You Are One Of Them by Eliott Holt - 304 pages
Sarah Zuckerman and Jennifer Jones are best friends in an upscale part of Washington, D.C., in the politically charged 1980s. Sarah is the shy, wary product of an unhappy home: her father abandoned the family to return to his native England; her agoraphobic mother is obsessed with fears of nuclear war. Jenny is an all-American girl who has seemingly perfect parents. With Cold War rhetoric reaching a fever pitch in 1982, the ten-year-old girls write letters to Soviet premier Yuri Andropov asking for peace. But only Jenny's letter receives a response, and Sarah is left behind when her friend accepts the Kremlin's invitation to visit the USSR and becomes an international media sensation. The girls' icy relationship still hasn't thawed when Jenny and her parents die tragically in a plane crash in 1985.
Ten years later, Sarah is about to graduate from college when she receives a mysterious letter from Moscow suggesting that Jenny's death might have been a hoax. She sets off to the former Soviet Union in search of the truth, but the more she delves into her personal Cold War history, the harder it is to separate facts from propaganda.
My Review: 3 stars
Let me start by saying that I too, like the author, grew up in a suburb of Washington DC and this author did a phenomenal job of bringing me home. Her shout outs to the early 80’s with store names, parks, or my beloved radio station Q107, were spot on. I enjoyed this book but wanted more depth about Jenny (the friend who “died” in a plane crash) and how she survived defection/her life in Russia/adapting/etc. This book was a little of everything, which for some readers is fine, but for me it was too jumbled to be categorized; it was a little mystery, a little friendship, a little history, some loss and loneliness, some coming of age, etc. Moscow could be it’s own character as the author wrote about it beautifully, completely drawing the grey, bitter cold streets and monuments into my mind. I re-learned quite a bit regarding cold war history and I enjoyed that aspect of the book. The early part of the book with Sarah and Jenny becoming best friends is well paced and wonderfully described. The beauty, innocence and blossoming of your first real friendship was made quite relatable. The ending felt slightly rushed for me and although the ambiguous ending worked in this book, I would’ve liked more finality.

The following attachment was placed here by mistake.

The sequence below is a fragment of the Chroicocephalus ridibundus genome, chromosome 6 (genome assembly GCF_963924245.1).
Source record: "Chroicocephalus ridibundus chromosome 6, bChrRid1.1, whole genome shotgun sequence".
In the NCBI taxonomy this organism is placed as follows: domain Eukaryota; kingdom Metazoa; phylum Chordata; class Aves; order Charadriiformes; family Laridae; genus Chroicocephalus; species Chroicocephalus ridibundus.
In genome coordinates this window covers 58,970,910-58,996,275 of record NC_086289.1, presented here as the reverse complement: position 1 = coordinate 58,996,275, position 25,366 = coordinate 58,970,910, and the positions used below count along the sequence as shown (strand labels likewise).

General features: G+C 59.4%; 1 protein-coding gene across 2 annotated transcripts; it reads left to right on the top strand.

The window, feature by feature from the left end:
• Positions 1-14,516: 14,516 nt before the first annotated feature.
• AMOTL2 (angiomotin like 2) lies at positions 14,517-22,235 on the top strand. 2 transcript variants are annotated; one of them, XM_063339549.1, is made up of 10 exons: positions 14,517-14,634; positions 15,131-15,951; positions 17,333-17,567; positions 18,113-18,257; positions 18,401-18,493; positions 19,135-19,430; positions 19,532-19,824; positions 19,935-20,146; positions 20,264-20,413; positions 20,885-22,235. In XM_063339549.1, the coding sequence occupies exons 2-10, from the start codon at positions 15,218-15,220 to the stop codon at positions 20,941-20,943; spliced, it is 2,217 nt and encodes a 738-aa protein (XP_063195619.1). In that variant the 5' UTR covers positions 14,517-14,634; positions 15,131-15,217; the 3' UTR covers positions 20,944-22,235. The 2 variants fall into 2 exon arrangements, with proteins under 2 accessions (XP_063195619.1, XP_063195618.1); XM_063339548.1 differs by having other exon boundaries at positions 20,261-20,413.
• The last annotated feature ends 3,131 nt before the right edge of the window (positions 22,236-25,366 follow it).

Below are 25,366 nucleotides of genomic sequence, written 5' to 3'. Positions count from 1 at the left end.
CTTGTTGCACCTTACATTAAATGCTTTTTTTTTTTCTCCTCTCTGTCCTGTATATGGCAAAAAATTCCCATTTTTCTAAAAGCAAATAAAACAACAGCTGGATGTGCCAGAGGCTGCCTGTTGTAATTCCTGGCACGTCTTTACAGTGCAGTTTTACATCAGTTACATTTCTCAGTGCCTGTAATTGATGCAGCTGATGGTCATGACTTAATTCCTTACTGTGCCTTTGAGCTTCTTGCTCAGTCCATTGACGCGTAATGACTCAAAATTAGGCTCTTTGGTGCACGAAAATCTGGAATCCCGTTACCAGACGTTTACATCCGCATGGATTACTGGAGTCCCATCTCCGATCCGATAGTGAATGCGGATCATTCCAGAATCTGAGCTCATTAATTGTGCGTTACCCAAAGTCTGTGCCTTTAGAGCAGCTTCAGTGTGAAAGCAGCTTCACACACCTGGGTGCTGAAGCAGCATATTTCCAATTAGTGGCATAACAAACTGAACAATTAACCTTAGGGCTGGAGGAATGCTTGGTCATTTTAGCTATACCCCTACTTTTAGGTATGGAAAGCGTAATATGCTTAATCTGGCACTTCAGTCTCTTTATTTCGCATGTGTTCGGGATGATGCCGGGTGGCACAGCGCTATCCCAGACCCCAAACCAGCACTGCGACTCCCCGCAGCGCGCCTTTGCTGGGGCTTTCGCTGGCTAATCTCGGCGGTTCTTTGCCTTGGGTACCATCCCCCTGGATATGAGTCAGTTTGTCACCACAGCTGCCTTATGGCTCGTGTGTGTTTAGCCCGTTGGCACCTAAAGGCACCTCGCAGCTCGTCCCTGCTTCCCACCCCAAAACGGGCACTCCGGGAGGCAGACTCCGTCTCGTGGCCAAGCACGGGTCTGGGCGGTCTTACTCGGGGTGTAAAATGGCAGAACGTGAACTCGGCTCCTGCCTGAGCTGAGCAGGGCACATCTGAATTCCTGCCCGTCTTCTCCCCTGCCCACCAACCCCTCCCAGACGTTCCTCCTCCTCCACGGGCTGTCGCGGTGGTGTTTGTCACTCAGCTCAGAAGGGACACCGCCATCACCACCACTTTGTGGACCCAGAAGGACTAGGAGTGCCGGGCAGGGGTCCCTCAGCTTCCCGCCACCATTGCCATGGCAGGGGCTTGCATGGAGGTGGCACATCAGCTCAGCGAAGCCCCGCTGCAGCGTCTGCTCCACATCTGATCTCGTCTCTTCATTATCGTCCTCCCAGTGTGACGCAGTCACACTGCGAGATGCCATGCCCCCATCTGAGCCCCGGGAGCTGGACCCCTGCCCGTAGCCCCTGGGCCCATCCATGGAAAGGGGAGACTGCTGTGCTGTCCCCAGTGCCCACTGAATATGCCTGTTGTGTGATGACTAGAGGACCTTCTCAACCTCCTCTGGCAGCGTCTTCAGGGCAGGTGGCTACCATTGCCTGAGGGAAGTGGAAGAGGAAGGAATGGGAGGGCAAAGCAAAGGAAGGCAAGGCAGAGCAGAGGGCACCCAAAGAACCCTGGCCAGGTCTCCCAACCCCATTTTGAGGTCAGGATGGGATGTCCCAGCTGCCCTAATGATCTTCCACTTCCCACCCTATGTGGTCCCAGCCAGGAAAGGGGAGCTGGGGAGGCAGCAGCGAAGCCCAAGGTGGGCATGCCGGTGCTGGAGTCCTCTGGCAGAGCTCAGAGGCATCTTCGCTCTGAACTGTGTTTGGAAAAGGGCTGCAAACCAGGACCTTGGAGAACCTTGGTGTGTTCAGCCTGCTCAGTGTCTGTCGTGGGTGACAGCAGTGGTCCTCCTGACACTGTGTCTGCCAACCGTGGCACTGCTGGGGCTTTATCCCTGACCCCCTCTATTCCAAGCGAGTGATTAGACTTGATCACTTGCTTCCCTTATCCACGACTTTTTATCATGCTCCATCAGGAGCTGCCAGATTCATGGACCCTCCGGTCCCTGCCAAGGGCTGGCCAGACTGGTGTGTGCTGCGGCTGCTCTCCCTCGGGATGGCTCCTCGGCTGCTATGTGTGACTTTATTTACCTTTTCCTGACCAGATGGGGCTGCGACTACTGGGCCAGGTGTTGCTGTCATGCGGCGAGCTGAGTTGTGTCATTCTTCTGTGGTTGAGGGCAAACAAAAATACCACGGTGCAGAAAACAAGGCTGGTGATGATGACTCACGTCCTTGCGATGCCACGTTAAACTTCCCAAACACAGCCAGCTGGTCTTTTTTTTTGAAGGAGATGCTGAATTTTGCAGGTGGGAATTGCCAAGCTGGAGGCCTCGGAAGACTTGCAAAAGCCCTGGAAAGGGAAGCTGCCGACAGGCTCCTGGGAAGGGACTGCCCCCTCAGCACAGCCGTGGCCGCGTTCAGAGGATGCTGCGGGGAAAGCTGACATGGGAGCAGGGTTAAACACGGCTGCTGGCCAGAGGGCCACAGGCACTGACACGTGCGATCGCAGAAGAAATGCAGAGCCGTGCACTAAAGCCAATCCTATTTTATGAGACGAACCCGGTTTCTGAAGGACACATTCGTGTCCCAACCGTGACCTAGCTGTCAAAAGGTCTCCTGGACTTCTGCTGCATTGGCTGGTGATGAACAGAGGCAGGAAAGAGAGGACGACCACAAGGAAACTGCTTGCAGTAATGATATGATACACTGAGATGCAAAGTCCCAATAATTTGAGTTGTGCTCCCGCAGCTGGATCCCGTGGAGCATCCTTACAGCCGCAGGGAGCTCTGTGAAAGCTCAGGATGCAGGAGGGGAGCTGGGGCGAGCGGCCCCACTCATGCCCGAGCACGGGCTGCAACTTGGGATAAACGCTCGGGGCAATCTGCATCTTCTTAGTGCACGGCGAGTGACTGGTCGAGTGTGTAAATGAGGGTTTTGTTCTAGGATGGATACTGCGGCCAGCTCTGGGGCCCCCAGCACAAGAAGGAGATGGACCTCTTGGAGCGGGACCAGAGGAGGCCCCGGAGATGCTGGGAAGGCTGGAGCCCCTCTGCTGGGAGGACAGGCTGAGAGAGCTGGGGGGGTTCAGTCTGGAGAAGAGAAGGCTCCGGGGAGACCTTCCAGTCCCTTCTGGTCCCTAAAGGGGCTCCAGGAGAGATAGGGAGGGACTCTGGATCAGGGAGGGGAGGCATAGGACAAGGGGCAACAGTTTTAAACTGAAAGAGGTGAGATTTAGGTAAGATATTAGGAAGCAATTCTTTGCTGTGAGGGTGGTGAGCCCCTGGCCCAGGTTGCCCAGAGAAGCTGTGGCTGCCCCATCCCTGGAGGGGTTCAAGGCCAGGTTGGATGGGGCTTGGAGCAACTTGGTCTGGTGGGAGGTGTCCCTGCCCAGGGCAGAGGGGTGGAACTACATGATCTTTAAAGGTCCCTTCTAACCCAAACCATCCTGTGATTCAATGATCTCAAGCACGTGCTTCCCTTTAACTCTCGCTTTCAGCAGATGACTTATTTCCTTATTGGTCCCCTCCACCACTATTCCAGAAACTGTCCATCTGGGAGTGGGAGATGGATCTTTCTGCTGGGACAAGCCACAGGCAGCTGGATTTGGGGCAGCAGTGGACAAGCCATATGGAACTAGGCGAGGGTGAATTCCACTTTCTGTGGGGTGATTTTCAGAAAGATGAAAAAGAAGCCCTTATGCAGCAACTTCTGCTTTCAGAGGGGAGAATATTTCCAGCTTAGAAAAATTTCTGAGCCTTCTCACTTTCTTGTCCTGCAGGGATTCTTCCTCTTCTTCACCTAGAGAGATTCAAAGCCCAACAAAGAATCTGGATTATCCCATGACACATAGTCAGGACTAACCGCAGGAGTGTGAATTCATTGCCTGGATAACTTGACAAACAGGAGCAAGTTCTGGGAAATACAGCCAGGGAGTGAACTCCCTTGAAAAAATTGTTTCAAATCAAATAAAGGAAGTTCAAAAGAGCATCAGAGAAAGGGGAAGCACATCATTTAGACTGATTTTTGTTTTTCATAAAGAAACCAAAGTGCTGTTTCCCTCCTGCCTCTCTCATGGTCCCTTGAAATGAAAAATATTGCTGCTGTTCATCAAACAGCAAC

Quotes I liked:
- “I have come to believe that forgiveness is the key to survival. It does no good to see everything as a struggle between opposing factions. Few things are that simple.”
- “ At school I learned to catch the sorrow in my throat and then stick my head into my locker and let the tears slide down my cheeks without making any vibration at all.”
- “It’s not that I didn’t believe in anything, it’s that I regretted believing too much. I believed in too many people. Like an idiot, I believed in forever.”
- Tags: 2013, Fiction, Historical Fiction, Russia, Mystery, Friendship, Coming Of Age
Labels: 2013, Coming Of Age, Fiction, Friendship, Historical Fiction, Mystery, Russia